Maths fundamental flaw: a brief explanation

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There is a hole at the bottom of math, a hole that means we will never know everything with certainty. There will always be true statements that cannot be proven. Now, no one knows what those statements are exactly, but they could be something like the Twin Prime Conjecture. Twin primes are prime numbers that are separated by just one number, like 11 and 13, or 17 and 19. And as you go up the number line, primes occur less frequently, and twin primes are rarer still.

But the Twin Prime Conjecture is that there are infinitely many twin primes. You never run out of them. As of right now, no one has proven this conjecture true or false. But the crazy thing is this: we may never know because what has been proven is that in any system of mathematics where you can do basic arithmetic, there will always be true statements that are impossible to prove. That is life.

Specifically, this is the Game of Life, created in 1970 by mathematician John Conway. Sadly, he passed away in 2020 from Covid-19. Conway’s Game of Life is played on an infinite grid of square cells, each of which is either live or dead, and there are only two rules.

One: any dead cell with exactly three neighbors comes to life. Two: any living cell with fewer than two or more than three neighbors dies. Once you’ve set up the initial arrangement of cells, the two rules are applied to create the next generation, and then the one after that, and the one after that, and so on. It’s totally automatic. Conway called it a zero-player game.

But even though the rules are simple, the game itself can generate a wide variety of behavior. Some patterns are stable; once they arise, they never change. Others oscillate back and forth in a loop. A few can travel across the grid forever, like this glider here. Many patterns just fizzle out, but a few keep growing forever; they keep generating new cells.

Now, you would think that given the simple rules of the game, you could just look at any pattern and determine what will happen to it. Will it eventually reach a steady state, or will it keep growing without limit? But it turns out this question is impossible to answer. The ultimate fate of a pattern in Conway’s Game of Life is undecidable, meaning there is no possible algorithm that is guaranteed to answer the question in a finite amount of time. You could always just try running the pattern and see what happens. I mean, the rules of the game are a kind of algorithm after all. But that’s not guaranteed to give you an answer either because even if you run it for a million generations, you won’t be able to say whether it’ll last forever or just 2 million generations or a billion or a googolplex.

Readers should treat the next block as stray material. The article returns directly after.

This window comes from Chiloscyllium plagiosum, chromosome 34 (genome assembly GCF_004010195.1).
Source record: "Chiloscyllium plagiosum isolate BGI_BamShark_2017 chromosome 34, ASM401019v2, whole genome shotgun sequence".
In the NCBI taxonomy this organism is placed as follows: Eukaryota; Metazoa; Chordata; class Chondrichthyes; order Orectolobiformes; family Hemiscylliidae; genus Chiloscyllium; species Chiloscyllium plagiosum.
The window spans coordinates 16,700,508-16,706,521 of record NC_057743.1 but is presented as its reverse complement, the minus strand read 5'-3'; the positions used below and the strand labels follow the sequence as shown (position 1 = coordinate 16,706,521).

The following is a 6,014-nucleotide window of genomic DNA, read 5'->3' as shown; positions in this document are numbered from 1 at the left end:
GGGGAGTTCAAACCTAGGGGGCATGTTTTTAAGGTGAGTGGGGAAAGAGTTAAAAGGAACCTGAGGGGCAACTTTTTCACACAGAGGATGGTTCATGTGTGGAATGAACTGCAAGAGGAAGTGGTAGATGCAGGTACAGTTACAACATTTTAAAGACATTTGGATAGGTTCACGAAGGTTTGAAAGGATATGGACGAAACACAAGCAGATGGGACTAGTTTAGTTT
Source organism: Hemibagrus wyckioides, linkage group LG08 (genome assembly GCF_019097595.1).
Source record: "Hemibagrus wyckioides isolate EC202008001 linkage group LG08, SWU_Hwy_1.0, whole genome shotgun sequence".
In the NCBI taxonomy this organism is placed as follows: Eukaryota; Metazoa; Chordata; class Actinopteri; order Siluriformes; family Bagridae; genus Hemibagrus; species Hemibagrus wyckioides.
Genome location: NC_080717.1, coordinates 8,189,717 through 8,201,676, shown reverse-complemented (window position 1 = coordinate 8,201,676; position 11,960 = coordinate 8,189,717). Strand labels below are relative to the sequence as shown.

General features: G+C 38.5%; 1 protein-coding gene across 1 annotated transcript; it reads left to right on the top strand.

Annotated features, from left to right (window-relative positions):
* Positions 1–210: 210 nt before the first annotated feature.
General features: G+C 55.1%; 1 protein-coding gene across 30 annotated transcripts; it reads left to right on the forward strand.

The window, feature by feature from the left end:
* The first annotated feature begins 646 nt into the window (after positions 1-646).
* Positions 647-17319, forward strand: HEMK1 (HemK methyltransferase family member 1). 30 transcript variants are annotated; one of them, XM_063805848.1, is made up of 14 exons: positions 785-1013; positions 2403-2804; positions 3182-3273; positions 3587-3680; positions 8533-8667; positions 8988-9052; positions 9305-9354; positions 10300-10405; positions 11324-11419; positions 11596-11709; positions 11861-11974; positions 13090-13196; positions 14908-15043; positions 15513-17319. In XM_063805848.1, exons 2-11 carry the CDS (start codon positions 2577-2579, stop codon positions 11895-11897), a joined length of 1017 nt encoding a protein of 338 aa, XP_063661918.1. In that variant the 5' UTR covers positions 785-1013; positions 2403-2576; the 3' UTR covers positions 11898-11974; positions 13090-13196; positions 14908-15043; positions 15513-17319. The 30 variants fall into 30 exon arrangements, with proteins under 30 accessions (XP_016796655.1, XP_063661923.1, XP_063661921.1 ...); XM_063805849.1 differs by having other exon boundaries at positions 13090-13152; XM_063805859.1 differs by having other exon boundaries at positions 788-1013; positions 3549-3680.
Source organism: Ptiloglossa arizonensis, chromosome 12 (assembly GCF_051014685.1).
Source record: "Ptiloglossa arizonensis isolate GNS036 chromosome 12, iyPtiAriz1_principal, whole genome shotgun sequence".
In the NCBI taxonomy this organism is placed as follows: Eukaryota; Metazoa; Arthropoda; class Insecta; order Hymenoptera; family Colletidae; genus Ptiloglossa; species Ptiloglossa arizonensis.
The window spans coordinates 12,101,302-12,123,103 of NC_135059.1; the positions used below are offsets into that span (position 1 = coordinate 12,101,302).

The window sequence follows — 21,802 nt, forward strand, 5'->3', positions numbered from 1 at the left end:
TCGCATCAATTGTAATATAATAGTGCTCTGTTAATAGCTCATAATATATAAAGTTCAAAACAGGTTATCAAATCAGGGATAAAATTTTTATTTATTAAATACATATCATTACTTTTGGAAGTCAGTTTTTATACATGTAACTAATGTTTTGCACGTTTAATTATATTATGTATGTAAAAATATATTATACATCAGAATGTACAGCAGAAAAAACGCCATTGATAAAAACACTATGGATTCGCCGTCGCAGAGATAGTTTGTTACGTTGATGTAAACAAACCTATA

Is there something special about the Game of Life that makes it undecidable? Nope, there are actually a huge number of systems that are undecidable, like Wang tiles, quantum physics, airline ticketing systems, and even Magic: The Gathering. To understand how undecidability shows up in all of these places, we have to go back 150 years to a full-blown revolt in mathematics.

In 1874, Georg Cantor, a German mathematician, published a paper that launched a new branch of mathematics called set theory. A set is just a well-defined collection of things, so the two shoes on your feet are a set, as are all the planetariums in the world. There’s a set with nothing in it, the empty set, and a set with everything in it.